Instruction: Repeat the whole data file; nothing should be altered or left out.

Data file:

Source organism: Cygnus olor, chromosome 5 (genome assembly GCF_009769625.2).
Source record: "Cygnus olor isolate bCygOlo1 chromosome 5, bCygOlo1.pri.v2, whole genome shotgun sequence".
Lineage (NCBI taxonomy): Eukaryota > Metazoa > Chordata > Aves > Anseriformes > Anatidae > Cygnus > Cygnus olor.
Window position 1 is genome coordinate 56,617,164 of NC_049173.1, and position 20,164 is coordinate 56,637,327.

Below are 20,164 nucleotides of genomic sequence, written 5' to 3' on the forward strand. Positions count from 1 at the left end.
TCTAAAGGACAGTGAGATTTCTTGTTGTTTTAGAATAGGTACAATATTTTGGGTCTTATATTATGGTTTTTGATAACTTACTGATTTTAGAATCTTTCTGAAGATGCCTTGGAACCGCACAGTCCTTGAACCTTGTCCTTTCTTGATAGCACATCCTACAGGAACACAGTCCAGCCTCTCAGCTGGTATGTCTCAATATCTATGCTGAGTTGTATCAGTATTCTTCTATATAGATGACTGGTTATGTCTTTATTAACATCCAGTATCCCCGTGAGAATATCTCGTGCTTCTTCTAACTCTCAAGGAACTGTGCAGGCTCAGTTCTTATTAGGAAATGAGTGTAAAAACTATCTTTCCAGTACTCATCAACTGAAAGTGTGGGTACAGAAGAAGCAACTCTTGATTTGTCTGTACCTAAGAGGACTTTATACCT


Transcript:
Source organism: Cygnus olor, chromosome 5 (genome assembly GCF_009769625.2).
Source record: "Cygnus olor isolate bCygOlo1 chromosome 5, bCygOlo1.pri.v2, whole genome shotgun sequence".
Lineage (NCBI taxonomy): Eukaryota > Metazoa > Chordata > Aves > Anseriformes > Anatidae > Cygnus > Cygnus olor.
Window position 1 is genome coordinate 56,617,164 of NC_049173.1, and position 20,164 is coordinate 56,637,327.

Below are 20,164 nucleotides of genomic sequence, written 5' to 3' on the forward strand. Positions count from 1 at the left end.
TCTAAAGGACAGTGAGATTTCTTGTTGTTTTAGAATAGGTACAATATTTTGGGTCTTATATTATGGTTTTTGATAACTTACTGATTTTAGAATCTTTCTGAAGATGCCTTGGAACCGCACAGTCCTTGAACCTTGTCCTTTCTTGATAGCACATCCTACAGGAACACAGTCCAGCCTCTCAGCTGGTATGTCTCAATATCTATGCTGAGTTGTATCAGTATTCTTCTATATAGATGACTGGTTATGTCTTTATTAACATCCAGTATCCCCGTGAGAATATCTCGTGCTTCTTCTAACTCTCAAGGAACTGTGCAGGCTCAGTTCTTATTAGGAAATGAGTGTAAAAACTATCTTTCCAGTACTCATCAACTGAAAGTGTGGGTACAGAAGAAGCAACTCTTGATTTGTCTGTACCTAAGAGGACTTTATACCT